DOJ Charges Chicken-Exec With Price Fixing

According to the Wall Street Journal, the CEO of one of the country’s biggest chicken producers and three other industry executives were indicted Wednesday, June 3, for allegedly conspiring to fix prices on chickens sold to restaurants and grocery stores, the Justice Department’s first charges in a continuing criminal antitrust probe.

The one-count indictment, returned by a federal grand jury in Colorado, alleges current and former senior executives at Pilgrim’s Pride and Claxton Poultry Farms fixed prices and rigged bids from 2012 to 2017.

Colorado-based Pilgrim’s is the nation’s second largest producer. Company CEO Jayson Penn was charged, as was a former Pilgrim’s vice president, Roger Austin. The president of Georgia-based Claxton, Mikell Fries, and a vice president, Scott Brady, were both indicted.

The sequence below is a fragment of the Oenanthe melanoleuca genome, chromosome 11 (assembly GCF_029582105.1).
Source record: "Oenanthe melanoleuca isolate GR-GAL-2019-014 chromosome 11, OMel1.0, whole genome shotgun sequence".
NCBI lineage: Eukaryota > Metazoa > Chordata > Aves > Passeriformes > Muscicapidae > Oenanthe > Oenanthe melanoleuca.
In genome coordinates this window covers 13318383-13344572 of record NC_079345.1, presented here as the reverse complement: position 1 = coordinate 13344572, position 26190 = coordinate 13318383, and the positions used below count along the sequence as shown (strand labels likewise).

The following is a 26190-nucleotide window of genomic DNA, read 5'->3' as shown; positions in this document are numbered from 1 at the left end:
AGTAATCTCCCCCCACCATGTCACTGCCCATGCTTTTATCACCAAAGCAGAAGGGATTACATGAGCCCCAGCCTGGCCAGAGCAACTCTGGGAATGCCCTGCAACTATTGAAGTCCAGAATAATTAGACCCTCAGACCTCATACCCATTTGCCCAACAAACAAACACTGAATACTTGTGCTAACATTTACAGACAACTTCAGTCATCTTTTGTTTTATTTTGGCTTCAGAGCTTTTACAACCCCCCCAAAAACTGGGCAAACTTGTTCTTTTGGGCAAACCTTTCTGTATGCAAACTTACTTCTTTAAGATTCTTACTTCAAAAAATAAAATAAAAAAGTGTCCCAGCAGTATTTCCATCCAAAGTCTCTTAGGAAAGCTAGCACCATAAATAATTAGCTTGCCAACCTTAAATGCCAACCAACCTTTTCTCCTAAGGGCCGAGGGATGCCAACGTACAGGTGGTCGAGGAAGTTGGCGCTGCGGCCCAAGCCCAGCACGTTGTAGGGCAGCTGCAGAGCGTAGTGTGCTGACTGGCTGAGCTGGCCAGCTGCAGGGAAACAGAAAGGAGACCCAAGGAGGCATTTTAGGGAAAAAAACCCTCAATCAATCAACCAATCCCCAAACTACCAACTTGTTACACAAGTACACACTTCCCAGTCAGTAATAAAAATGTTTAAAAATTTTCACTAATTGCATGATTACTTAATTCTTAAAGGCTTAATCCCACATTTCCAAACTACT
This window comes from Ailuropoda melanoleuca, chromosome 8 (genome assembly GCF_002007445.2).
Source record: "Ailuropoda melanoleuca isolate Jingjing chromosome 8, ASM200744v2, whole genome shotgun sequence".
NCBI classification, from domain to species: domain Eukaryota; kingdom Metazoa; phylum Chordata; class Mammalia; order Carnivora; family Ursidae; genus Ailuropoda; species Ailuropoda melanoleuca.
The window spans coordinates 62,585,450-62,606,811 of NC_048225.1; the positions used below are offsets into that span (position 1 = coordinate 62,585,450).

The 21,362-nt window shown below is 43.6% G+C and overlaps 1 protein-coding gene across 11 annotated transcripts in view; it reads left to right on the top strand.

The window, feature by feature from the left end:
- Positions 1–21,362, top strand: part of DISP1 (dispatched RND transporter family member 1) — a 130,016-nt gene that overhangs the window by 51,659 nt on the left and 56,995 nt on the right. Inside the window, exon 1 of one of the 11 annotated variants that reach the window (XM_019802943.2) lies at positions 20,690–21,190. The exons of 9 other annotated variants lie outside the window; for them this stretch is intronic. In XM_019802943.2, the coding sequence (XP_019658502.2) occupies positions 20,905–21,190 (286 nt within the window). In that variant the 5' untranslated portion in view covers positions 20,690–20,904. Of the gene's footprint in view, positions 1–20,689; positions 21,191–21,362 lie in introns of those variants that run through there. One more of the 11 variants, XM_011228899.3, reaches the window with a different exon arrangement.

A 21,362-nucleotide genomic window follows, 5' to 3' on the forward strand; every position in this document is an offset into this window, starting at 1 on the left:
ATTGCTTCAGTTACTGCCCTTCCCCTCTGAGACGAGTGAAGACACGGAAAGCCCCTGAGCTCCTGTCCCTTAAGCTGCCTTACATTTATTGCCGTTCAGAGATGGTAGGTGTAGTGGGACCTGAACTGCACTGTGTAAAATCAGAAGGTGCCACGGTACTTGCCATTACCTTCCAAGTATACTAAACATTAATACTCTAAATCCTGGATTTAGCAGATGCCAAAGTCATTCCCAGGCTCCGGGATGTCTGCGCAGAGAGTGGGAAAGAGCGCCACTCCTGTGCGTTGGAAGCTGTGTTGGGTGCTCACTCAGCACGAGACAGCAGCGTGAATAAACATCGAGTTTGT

Collusion accusations have shadowed the US$65 billion US chicken industry since late 2016, when restaurant companies and other poultry buyers sued major poultry producers, accusing them of illegally coordinating operations to inflate prices. The chicken companies, including Tyson Foods, Pilgrim’s Pride, Sanderson Farms, and Perdue Farms, have denied those allegations.

Full Content: Wall Street Journal

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